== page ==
But taking time off and enjoying holidays doesn’t come naturally to many business owners. When you spend your life worrying about fulfilling orders, keeping customers happy, and making sure that the bills are paid, it can be difficult to switch off, even for a day. And the wonders of modern technology mean that it’s all too easy to check emails on a smartphone or get distracted by work worries rather than engaging fully with family and friends.
Almost seven out of ten people think about work during their Christmas break, according to healthcare group AXA PPP, and more than a fifth check work calls and emails several times a day during the festive holiday. People who run their own enterprises are among the worst offenders, with many business owners believing that disaster will strike if they’re not at the helm. However, more entrepreneurs are planning on taking time off this year than last, perhaps a reflection of the improved state of the economy over the last 12 months.
- Four out of ten small business bosses will shut up shop for a week over the Christmas period, research from business telecoms firm XLN has found.
- Only a quarter planned to take so long a break last year when the economic outlook was more gloomy.
- About 29 per cent are determined to keep their nose to the grindstone this year and will only be closed for business for the bare minimum – at most two days and, in some cases, none at all.
So, what are these diligent souls working at when everyone else is having fun? About ten per cent are planning for the year ahead, but the vast majority – almost two-thirds – are likely to be catching up on day-to-day priorities, such as payroll and finance administration, accountancy software firm Sage has found.
While it’s admirable that SME owners are so hard working, there is an inherent danger that not recharging your batteries could result in longer term exhaustion, meaning that business owners aren’t working as efficiently as they might for the rest of the year. And there’s also the impact that relentless working has on staff. It’s one thing for a boss to decide that they don’t need much time to relax with their family, but another to expect employees to demonstrate the same level of commitment.
A third of Brits start the Christmas holiday already feeling burnt out from the stress of the run-up to the break, AXA says. Its health experts advise that business owners take a few steps to ensure that they and their workforce get the holiday – and rest – that they deserve to ensure that they start 2014 on top form.
Be realistic about what can be achieved ahead of the Christmas break and how likely it is that any business will be conducted over the holiday itself.
If you run the type of company that is not going to be much in demand, be honest about it. A hairdresser may be busy making customers look beautiful in the build-up to New Year’s Eve’s parties, but a gym is unlikely to see much custom until January. If you can, why not take the opportunity to have a guilt-free rest? There are rarely opportunities to do so at other times of the year, so think about closing for the holidays if you don’t think the business will suffer.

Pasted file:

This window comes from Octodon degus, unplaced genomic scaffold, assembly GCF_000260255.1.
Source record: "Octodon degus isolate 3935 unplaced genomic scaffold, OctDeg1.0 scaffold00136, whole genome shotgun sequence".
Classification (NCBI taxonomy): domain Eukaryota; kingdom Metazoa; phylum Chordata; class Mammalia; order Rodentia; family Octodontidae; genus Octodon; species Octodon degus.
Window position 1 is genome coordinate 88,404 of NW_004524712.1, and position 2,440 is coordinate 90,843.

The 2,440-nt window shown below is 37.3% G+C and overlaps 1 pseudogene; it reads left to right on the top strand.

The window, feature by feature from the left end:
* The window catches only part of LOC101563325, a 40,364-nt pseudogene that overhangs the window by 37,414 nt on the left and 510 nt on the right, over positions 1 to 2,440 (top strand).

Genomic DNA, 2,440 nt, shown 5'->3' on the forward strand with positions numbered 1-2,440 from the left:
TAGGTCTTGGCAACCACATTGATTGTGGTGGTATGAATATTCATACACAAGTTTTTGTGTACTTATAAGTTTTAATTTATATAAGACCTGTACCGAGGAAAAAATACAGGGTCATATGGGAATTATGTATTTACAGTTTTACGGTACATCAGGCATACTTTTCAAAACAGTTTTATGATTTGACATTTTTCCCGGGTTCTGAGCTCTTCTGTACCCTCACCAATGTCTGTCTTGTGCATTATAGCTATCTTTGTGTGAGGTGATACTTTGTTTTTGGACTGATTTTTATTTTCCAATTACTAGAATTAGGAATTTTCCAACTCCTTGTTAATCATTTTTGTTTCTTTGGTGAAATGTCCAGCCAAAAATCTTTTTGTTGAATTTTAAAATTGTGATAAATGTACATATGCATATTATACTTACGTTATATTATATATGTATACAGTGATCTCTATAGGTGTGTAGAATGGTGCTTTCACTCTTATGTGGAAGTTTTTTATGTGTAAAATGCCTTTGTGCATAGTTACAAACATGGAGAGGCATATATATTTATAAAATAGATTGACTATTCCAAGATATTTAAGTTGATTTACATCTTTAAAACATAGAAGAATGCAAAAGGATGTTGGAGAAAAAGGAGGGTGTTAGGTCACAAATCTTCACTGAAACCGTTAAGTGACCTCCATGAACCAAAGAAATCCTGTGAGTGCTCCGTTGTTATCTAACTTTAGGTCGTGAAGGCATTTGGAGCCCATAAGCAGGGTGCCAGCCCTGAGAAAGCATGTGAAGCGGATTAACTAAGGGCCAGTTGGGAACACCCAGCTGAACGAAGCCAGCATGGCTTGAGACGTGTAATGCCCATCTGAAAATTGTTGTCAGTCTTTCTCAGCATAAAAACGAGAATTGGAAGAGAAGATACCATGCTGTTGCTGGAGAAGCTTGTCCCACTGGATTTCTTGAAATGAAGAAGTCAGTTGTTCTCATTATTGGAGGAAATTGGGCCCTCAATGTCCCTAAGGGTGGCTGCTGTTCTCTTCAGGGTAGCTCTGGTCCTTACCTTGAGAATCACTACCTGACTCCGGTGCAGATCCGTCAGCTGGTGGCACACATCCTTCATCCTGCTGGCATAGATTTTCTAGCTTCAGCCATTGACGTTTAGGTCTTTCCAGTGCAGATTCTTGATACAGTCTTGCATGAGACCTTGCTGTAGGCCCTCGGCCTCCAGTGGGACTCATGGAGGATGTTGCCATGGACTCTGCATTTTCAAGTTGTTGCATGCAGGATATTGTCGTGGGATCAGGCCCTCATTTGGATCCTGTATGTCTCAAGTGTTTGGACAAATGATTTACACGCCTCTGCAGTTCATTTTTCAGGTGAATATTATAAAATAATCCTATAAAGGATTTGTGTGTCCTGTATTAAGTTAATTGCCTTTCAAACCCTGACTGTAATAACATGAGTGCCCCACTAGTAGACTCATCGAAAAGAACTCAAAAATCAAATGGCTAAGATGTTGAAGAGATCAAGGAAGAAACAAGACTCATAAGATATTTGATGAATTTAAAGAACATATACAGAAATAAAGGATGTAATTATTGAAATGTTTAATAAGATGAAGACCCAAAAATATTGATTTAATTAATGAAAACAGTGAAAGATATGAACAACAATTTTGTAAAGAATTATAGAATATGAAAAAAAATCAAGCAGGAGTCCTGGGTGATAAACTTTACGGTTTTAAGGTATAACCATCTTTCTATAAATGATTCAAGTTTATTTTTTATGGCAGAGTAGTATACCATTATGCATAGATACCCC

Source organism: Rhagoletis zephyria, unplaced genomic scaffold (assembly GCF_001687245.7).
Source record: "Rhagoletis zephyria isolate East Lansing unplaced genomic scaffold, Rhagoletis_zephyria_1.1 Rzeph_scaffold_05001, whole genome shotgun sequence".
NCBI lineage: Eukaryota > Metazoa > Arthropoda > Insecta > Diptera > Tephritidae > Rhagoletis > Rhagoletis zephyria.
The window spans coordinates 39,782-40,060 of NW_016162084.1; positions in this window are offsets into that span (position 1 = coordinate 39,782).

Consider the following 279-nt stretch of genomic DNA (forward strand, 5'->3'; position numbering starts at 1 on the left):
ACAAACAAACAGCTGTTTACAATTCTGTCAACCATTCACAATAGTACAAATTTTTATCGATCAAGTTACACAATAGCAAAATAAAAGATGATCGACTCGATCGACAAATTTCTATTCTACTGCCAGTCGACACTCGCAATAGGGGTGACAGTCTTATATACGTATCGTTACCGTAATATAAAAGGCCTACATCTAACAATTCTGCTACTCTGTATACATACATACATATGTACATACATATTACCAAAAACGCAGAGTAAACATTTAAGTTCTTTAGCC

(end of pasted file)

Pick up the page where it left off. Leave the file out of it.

Identify the bits of work that are time-sensitive and need to be completed before Christmas and ahead of New Year, and those that could wait to be addressed until 2014 is in full swing.
If something really does need to be tackled, then be strict with yourself about when you will work and when it is time to stop. Equally, if a member of your staff has been chosen or has volunteered to work, then make it plain when you expect them to be in the office – and, importantly, when to it’s time to go home.
Make sure that all of your employees have seen a work and holiday schedule, identifying who is working when.
Identify an out-of-hours contact if one is needed by suppliers or customers. The pre-agreed rota should really have been drawn up and shared with staff some time ago, but double check that everyone knows what is expected of them, so that everything that needs to be done is looked after and those who are on holiday can genuinely relax and forget about work.
Finally, there’s the tyranny of email and the siren call of the smartphone to consider. Tragically, 60 per cent of business owners say that they spend more time holding their mobile device than their partner’s hand, Sage says. Let’s face it, that’s not a formula for a happy family Christmas. Try to switch off your gadgets, at least for Christmas Day itself. Or, if you’re too attached to your technology, at least use it to your advantage. There are apps for everything these days and they should make your life easier. Record Keeper allows you to keep easy track of your finances, tax and expenses. Keep all your passwords in one easily accessible, secure place using Tap Forms, and keep files in DropBox to ensure you can reach them anywhere, anytime. But the most sensible app to use at this time of year may be Remember The Milk, which allows you to create a things to do list. That way you can jot down vital jobs you remember during the holiday, and work through them when you’re back at your desk and the Christmas decorations are safely back in their box.
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